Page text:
Friday, December 5, 2014

How to Play Blues Guitar Licks - A Comprehensive Review of Peter Morales' Blues Jam Session Package

As I mentioned in my previous post, I have recently come across a system that not only teaches you how to play guitar, but specifically, blues guitar licks. This is my own review of that system which is called Blues Jam Session.

If you want to skip the review and go straight to the download page click here.

Peter Morales, Florida-USA

Occupation: Professional Guitar Instructor


Who put it together?

First of all, Blues Jam Session has a very passionate, dedicated and experienced owner. Professional guitar instructor, Peter Morales, has put in many hours of effort in creating what I call the "Ultimate Blues Guitar Package". It consists of 60 blues backing tracks in every style with video lessons and improvisation guides.

I think this is extremely important because you may have heard plenty of midi-sounding free jam tracks on other sites that are pretty low quality. Some were downright cheesy sounding while others do not come with video lessons or instructions (scales, chords, tips, etc). You know what I mean if you've paid for those lousy tracks in the past.

Well fortunately, these flaws and mistakes can hardly be seen in BluesJamSession.

What does it consist of?

* Over 60 blues backing tracks in every tempo and styles.
* Video lessons, guides, chords and scale sheets
* Step by step instructions guiding you how to improvise
* Great for both electric, acoustic guitar and even wind instruments

The Pros

In my opinion, it doesn't matter at all if you’re beginner who is not proficient in improvisation, as Peter Morales has provided tons of tutorials to guide you along. The instructions are clear and concise, they are straightforward and extremely easy to follow. Even a complete beginner is able to master improvisations and techniques within minutes by following the videos!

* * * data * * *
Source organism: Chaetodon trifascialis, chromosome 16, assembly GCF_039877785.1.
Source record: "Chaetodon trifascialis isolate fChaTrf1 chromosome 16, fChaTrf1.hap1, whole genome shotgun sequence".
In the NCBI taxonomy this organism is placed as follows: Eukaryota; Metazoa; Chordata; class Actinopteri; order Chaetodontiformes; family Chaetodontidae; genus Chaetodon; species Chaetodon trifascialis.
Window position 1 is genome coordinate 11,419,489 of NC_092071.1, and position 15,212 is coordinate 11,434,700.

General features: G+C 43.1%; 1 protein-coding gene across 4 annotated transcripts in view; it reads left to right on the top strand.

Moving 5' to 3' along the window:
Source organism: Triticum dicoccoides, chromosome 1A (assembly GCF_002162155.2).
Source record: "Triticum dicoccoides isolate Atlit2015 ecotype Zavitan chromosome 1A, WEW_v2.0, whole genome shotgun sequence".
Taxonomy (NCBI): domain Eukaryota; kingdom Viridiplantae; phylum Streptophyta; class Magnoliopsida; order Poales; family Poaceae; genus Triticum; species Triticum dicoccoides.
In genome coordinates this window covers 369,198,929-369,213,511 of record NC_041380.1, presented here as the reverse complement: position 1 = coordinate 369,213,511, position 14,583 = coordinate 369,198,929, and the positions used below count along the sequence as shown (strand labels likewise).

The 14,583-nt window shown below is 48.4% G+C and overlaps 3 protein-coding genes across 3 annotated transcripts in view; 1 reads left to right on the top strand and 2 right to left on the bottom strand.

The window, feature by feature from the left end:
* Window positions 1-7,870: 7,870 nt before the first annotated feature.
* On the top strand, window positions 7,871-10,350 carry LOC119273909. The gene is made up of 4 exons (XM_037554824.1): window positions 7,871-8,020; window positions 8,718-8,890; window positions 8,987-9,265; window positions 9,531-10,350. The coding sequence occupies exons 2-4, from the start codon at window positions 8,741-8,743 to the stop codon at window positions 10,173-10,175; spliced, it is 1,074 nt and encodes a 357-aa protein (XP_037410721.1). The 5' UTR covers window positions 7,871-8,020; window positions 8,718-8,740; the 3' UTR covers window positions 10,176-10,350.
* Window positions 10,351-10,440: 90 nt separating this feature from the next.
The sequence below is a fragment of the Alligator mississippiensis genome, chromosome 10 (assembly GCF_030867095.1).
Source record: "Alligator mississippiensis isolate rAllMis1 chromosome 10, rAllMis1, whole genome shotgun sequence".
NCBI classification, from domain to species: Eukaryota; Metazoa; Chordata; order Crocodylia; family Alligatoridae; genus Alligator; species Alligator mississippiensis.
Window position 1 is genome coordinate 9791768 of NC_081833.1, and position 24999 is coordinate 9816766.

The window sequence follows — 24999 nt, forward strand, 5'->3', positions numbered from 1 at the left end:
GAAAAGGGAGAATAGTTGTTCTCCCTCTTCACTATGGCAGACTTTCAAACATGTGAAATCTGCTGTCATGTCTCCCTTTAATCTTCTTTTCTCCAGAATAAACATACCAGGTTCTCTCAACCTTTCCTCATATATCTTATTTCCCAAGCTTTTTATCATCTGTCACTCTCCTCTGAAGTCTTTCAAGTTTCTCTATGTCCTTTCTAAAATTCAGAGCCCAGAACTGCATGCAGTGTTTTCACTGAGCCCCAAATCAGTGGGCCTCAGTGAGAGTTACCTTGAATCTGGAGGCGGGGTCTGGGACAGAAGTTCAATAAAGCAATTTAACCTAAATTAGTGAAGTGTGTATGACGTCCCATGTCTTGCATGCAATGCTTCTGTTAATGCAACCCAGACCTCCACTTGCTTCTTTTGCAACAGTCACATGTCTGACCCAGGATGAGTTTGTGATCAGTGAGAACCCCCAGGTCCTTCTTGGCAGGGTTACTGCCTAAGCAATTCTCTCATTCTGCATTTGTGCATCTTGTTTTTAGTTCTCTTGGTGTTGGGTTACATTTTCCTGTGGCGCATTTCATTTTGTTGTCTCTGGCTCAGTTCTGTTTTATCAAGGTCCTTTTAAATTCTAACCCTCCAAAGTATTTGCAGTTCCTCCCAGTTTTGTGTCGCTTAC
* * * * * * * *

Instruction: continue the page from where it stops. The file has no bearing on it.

Furthermore, the jam tracks cover a wide range of genres, styles, tempo and length for all musicians. Even if you play wind instruments, this package would be suitable for you. Another thing worthwhile mentioning is that they have very good customer support; when I say ‘good’, I mean they are able to reply to all your questions within minutes to an hour with a high degree of politeness and efficiency.

The Cons

Being a comprehensive system there is a lot to digest and it's certainly not something you will get through in a few days. There is a degree of information overload and you will have to pace yourself and follow the system as recommended otherwise it could be overwhelming.

Also the members area has some very large downloads and certain files may take you longer time to complete due to their sizes. However, this is completely understandable as the tracks are very high quality. You can opt for the 2 CD physical edition in the members area which alleviates this problem.